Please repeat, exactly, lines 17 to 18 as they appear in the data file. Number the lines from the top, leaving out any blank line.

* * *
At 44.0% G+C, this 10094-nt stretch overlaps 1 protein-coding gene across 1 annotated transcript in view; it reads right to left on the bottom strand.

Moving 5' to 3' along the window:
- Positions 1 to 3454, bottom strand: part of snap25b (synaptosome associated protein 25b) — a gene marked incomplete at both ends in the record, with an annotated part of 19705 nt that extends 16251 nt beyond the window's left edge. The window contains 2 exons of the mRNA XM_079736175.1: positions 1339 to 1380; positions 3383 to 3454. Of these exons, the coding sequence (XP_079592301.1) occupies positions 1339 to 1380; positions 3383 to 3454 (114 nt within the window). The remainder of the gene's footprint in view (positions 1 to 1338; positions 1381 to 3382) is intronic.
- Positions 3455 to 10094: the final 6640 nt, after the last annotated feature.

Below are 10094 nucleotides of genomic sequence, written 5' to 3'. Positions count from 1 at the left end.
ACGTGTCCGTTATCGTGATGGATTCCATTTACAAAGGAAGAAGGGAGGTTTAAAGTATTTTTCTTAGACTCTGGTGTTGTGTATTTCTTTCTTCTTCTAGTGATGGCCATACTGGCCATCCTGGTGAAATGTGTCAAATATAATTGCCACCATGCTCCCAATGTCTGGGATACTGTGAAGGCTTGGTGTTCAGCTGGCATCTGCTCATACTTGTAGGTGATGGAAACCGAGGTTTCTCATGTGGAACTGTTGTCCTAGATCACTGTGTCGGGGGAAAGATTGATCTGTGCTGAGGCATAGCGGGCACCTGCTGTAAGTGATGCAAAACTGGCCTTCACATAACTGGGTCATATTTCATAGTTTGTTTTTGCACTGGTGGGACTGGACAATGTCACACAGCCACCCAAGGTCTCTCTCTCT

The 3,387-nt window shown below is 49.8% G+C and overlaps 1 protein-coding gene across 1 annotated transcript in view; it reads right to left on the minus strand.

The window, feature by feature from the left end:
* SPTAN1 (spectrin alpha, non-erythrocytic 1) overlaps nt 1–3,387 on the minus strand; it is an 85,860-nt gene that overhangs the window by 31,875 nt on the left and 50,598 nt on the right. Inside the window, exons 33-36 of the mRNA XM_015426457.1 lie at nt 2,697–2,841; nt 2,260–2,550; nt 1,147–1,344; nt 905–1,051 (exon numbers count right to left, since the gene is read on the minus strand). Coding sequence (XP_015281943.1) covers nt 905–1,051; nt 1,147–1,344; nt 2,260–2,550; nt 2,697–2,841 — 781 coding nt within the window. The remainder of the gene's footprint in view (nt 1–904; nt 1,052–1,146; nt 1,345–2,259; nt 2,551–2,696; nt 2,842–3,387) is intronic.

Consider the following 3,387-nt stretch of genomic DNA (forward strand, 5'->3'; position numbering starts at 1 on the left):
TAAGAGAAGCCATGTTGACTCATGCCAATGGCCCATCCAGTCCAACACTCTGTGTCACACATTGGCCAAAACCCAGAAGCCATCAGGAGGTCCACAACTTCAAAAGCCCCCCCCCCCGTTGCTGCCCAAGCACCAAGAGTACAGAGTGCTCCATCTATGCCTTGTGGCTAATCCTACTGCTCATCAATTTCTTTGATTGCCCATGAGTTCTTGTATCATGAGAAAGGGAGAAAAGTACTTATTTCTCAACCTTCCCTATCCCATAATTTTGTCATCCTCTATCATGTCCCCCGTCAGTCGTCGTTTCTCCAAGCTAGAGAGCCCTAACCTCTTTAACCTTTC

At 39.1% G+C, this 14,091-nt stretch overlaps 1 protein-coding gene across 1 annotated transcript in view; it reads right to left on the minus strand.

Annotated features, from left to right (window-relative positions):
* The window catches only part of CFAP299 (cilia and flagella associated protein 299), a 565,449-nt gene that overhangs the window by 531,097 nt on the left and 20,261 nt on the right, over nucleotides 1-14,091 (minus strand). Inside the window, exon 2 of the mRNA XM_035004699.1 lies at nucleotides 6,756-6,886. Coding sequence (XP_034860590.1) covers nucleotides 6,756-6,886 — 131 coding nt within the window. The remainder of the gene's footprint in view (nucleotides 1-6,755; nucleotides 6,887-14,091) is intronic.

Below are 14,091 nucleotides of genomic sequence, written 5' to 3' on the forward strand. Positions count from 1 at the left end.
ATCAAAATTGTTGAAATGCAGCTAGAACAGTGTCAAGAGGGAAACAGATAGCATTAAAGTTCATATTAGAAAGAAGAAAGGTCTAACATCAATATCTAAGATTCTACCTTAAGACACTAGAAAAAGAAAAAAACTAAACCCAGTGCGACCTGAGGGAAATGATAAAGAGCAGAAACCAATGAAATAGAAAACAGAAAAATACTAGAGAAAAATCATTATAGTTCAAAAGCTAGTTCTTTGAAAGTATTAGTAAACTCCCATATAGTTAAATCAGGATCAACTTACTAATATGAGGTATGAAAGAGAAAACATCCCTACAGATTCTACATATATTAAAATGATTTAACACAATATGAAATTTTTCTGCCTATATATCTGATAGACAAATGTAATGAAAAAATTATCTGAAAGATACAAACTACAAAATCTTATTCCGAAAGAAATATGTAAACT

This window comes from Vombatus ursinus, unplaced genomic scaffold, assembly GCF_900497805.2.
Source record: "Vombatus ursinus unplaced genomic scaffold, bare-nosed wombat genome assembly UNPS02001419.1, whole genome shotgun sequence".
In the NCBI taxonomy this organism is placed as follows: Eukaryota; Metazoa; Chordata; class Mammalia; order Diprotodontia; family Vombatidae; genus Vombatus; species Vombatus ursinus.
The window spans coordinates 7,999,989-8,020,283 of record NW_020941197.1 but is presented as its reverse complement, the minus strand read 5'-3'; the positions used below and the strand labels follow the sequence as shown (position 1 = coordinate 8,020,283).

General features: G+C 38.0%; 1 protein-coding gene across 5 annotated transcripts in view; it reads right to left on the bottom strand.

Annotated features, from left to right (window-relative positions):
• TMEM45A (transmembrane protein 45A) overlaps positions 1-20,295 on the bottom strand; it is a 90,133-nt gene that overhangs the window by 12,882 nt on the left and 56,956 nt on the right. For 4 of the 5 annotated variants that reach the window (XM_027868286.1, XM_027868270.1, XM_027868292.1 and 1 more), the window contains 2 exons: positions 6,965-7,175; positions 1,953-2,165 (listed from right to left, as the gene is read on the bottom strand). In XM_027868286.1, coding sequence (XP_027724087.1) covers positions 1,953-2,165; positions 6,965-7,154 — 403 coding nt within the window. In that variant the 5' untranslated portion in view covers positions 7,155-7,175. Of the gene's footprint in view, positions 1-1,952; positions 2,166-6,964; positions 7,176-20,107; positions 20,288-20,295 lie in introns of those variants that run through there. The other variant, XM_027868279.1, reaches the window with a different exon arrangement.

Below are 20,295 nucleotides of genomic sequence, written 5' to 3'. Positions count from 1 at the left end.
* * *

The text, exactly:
This window comes from Vombatus ursinus, unplaced genomic scaffold, assembly GCF_900497805.2.
Source record: "Vombatus ursinus unplaced genomic scaffold, bare-nosed wombat genome assembly UNPS02001419.1, whole genome shotgun sequence".